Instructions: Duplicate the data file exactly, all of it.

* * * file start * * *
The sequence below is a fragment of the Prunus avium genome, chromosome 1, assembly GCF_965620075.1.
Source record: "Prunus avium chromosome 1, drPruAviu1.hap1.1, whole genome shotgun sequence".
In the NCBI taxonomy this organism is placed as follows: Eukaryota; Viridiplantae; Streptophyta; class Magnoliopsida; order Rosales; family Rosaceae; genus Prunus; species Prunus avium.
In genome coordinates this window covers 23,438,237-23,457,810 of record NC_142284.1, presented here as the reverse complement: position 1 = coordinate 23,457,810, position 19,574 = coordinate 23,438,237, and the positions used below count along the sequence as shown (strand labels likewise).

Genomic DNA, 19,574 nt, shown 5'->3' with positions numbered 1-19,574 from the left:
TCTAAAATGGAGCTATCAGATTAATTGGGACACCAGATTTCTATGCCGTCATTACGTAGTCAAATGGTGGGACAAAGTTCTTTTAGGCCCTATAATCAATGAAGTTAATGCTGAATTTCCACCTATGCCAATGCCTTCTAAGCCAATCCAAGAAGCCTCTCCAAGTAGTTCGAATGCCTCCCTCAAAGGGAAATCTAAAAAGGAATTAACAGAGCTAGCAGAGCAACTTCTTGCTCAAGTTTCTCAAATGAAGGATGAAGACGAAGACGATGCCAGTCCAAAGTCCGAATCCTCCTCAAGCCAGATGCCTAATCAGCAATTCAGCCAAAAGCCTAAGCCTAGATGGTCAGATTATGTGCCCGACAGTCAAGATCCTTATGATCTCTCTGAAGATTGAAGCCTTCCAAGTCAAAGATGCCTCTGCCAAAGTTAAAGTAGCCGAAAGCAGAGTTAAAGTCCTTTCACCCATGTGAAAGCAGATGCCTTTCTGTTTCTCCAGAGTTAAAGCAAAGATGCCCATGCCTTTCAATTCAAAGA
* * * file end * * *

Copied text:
The sequence below is a fragment of the Prunus avium genome, chromosome 1, assembly GCF_965620075.1.
Source record: "Prunus avium chromosome 1, drPruAviu1.hap1.1, whole genome shotgun sequence".
In the NCBI taxonomy this organism is placed as follows: Eukaryota; Viridiplantae; Streptophyta; class Magnoliopsida; order Rosales; family Rosaceae; genus Prunus; species Prunus avium.
In genome coordinates this window covers 23,438,237-23,457,810 of record NC_142284.1, presented here as the reverse complement: position 1 = coordinate 23,457,810, position 19,574 = coordinate 23,438,237, and the positions used below count along the sequence as shown (strand labels likewise).

Genomic DNA, 19,574 nt, shown 5'->3' with positions numbered 1-19,574 from the left:
TCTAAAATGGAGCTATCAGATTAATTGGGACACCAGATTTCTATGCCGTCATTACGTAGTCAAATGGTGGGACAAAGTTCTTTTAGGCCCTATAATCAATGAAGTTAATGCTGAATTTCCACCTATGCCAATGCCTTCTAAGCCAATCCAAGAAGCCTCTCCAAGTAGTTCGAATGCCTCCCTCAAAGGGAAATCTAAAAAGGAATTAACAGAGCTAGCAGAGCAACTTCTTGCTCAAGTTTCTCAAATGAAGGATGAAGACGAAGACGATGCCAGTCCAAAGTCCGAATCCTCCTCAAGCCAGATGCCTAATCAGCAATTCAGCCAAAAGCCTAAGCCTAGATGGTCAGATTATGTGCCCGACAGTCAAGATCCTTATGATCTCTCTGAAGATTGAAGCCTTCCAAGTCAAAGATGCCTCTGCCAAAGTTAAAGTAGCCGAAAGCAGAGTTAAAGTCCTTTCACCCATGTGAAAGCAGATGCCTTTCTGTTTCTCCAGAGTTAAAGCAAAGATGCCCATGCCTTTCAATTCAAAGA